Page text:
The cold rain continues, now misting, now pouring. Beds of moss in the woods begin to look luxurious. Everywhere the sound of running water.
Steady downpour; almost as much water in the road as in the creek. Scattered, flattened stalks in the rain-dark yard are white with mold.
The sun burns through high clouds. A gleam in the stream from a clump of sedge where spray has made an ice-fingered claw open to the sky.
It’s been raining for 15 hours; the creek roars. The snowy ridges the plow made now resemble the mountains I know, orphaned, deeply eroded.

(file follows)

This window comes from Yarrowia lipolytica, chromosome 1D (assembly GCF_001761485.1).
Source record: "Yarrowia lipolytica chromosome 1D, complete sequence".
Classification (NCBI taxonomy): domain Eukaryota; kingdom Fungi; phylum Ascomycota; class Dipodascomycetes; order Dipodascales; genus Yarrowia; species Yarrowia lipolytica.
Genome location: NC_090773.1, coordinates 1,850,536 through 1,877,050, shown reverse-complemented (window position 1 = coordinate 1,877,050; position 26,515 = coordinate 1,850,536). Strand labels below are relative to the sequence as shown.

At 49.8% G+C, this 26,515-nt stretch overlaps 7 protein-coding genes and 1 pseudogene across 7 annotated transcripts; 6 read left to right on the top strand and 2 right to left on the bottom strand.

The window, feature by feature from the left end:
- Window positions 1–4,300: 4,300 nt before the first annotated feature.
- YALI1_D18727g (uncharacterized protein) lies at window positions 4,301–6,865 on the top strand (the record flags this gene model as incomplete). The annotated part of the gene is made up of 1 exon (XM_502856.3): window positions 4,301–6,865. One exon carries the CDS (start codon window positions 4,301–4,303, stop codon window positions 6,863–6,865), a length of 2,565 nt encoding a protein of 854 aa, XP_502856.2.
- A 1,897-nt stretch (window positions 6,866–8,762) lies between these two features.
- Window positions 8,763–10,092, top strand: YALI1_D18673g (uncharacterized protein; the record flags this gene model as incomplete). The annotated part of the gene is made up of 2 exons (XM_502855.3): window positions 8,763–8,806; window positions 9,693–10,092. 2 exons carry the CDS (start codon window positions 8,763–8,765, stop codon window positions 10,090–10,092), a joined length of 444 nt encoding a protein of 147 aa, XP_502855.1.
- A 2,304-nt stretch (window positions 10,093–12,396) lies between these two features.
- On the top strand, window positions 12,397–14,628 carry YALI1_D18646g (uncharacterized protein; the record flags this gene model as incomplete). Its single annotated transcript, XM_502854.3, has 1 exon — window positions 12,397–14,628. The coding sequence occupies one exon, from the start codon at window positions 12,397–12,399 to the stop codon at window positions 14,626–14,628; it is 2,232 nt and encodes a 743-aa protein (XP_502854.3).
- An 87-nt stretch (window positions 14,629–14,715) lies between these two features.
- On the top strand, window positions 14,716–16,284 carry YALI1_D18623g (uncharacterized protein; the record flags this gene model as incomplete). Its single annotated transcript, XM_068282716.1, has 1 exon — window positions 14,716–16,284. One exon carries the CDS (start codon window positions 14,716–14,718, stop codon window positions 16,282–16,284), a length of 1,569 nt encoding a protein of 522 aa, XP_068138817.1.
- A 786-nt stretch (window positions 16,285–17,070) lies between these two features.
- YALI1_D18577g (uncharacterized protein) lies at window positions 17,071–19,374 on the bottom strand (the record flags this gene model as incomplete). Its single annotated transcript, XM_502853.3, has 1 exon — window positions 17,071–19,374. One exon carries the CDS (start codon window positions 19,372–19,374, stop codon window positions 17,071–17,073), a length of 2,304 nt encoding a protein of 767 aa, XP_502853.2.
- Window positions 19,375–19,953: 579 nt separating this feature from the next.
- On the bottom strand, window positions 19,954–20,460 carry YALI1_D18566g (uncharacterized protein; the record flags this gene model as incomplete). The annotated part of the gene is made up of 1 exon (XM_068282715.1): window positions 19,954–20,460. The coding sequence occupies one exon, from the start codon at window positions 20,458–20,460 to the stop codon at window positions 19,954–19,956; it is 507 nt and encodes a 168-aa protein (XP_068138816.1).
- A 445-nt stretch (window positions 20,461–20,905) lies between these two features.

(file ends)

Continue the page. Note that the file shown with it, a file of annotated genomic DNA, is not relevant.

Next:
A soft, cloud-filtered sunlight makes the white hillside glow rather than gleam. The rime-lined creek is still loud from yesterday’s thaw.
The stream gurgles like a bird: two ways at once. On the far side of a snag, a knock I take for a woodpecker, though it could be anyone.
Cold deep as the sky’s blue, but the creek still sings its thaw song. Each dead grass clump is a Mecca for the fragmentary trails of birds.
Snow in the air, and on the ground, a flock of snowbirds: hopping through the deer-scraped patches, dropping down to the stream to drink.
Clear and still. A blue jay in the big maple drops down to the stream, and stands on the bank stabbing at the dark water with its bill.
Cold and quiet but for the stream’s gurgle. Bare limbs are pale in the half-strength sun, as if they’d all been barked clean by a porcupine.